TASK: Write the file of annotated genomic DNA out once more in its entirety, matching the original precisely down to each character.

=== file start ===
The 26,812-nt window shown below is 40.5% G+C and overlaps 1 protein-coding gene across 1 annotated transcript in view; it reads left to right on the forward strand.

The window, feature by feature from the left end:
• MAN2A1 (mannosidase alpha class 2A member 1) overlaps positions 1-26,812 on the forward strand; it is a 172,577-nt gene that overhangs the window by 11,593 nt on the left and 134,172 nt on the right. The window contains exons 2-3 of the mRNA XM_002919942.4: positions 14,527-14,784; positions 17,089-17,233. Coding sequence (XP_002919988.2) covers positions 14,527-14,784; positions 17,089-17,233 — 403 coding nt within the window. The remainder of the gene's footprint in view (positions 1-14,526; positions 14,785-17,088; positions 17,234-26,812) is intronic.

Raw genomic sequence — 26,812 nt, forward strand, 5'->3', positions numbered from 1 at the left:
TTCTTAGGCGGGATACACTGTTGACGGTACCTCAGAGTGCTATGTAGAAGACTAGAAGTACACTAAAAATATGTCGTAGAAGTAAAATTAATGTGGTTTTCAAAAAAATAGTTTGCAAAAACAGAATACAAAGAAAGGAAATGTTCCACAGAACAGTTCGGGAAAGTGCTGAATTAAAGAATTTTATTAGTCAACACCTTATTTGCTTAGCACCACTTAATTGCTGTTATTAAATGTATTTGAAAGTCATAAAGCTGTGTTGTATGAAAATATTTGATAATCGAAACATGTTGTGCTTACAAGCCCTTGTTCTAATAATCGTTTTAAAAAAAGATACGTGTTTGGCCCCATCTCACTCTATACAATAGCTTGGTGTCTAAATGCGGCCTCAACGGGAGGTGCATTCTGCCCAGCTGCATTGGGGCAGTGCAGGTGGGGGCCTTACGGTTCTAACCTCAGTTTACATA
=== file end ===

The 26,812-nt window shown below is 40.5% G+C and overlaps 1 protein-coding gene across 1 annotated transcript in view; it reads left to right on the forward strand.

The window, feature by feature from the left end:
• MAN2A1 (mannosidase alpha class 2A member 1) overlaps positions 1-26,812 on the forward strand; it is a 172,577-nt gene that overhangs the window by 11,593 nt on the left and 134,172 nt on the right. The window contains exons 2-3 of the mRNA XM_002919942.4: positions 14,527-14,784; positions 17,089-17,233. Coding sequence (XP_002919988.2) covers positions 14,527-14,784; positions 17,089-17,233 — 403 coding nt within the window. The remainder of the gene's footprint in view (positions 1-14,526; positions 14,785-17,088; positions 17,234-26,812) is intronic.

Raw genomic sequence — 26,812 nt, forward strand, 5'->3', positions numbered from 1 at the left:
TTCTTAGGCGGGATACACTGTTGACGGTACCTCAGAGTGCTATGTAGAAGACTAGAAGTACACTAAAAATATGTCGTAGAAGTAAAATTAATGTGGTTTTCAAAAAAATAGTTTGCAAAAACAGAATACAAAGAAAGGAAATGTTCCACAGAACAGTTCGGGAAAGTGCTGAATTAAAGAATTTTATTAGTCAACACCTTATTTGCTTAGCACCACTTAATTGCTGTTATTAAATGTATTTGAAAGTCATAAAGCTGTGTTGTATGAAAATATTTGATAATCGAAACATGTTGTGCTTACAAGCCCTTGTTCTAATAATCGTTTTAAAAAAAGATACGTGTTTGGCCCCATCTCACTCTATACAATAGCTTGGTGTCTAAATGCGGCCTCAACGGGAGGTGCATTCTGCCCAGCTGCATTGGGGCAGTGCAGGTGGGGGCCTTACGGTTCTAACCTCAGTTTACATA